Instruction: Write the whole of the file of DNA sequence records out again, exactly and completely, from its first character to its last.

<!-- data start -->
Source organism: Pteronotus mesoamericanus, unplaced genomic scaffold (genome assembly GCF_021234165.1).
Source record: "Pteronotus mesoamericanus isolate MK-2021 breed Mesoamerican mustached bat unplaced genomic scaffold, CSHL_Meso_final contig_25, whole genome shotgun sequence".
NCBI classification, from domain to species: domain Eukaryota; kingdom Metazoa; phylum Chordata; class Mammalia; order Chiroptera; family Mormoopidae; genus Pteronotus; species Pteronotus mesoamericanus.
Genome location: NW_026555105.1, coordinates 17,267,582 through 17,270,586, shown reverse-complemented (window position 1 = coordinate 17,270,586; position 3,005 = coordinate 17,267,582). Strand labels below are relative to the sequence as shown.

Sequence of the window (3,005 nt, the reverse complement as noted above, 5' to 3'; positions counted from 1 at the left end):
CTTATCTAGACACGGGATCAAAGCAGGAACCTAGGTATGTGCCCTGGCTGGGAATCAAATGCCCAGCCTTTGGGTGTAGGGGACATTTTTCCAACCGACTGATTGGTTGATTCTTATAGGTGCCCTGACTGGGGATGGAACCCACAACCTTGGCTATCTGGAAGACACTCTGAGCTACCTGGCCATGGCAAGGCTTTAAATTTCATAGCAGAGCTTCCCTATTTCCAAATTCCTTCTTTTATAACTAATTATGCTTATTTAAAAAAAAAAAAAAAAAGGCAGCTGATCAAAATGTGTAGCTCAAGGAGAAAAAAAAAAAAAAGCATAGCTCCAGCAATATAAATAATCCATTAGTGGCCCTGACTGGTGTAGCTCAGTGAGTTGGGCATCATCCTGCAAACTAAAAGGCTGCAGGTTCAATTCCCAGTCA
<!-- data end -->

Source organism: Pteronotus mesoamericanus, unplaced genomic scaffold (genome assembly GCF_021234165.1).
Source record: "Pteronotus mesoamericanus isolate MK-2021 breed Mesoamerican mustached bat unplaced genomic scaffold, CSHL_Meso_final contig_25, whole genome shotgun sequence".
NCBI classification, from domain to species: domain Eukaryota; kingdom Metazoa; phylum Chordata; class Mammalia; order Chiroptera; family Mormoopidae; genus Pteronotus; species Pteronotus mesoamericanus.
Genome location: NW_026555105.1, coordinates 17,267,582 through 17,270,586, shown reverse-complemented (window position 1 = coordinate 17,270,586; position 3,005 = coordinate 17,267,582). Strand labels below are relative to the sequence as shown.

Sequence of the window (3,005 nt, the reverse complement as noted above, 5' to 3'; positions counted from 1 at the left end):
CTTATCTAGACACGGGATCAAAGCAGGAACCTAGGTATGTGCCCTGGCTGGGAATCAAATGCCCAGCCTTTGGGTGTAGGGGACATTTTTCCAACCGACTGATTGGTTGATTCTTATAGGTGCCCTGACTGGGGATGGAACCCACAACCTTGGCTATCTGGAAGACACTCTGAGCTACCTGGCCATGGCAAGGCTTTAAATTTCATAGCAGAGCTTCCCTATTTCCAAATTCCTTCTTTTATAACTAATTATGCTTATTTAAAAAAAAAAAAAAAAAGGCAGCTGATCAAAATGTGTAGCTCAAGGAGAAAAAAAAAAAAAAGCATAGCTCCAGCAATATAAATAATCCATTAGTGGCCCTGACTGGTGTAGCTCAGTGAGTTGGGCATCATCCTGCAAACTAAAAGGCTGCAGGTTCAATTCCCAGTCA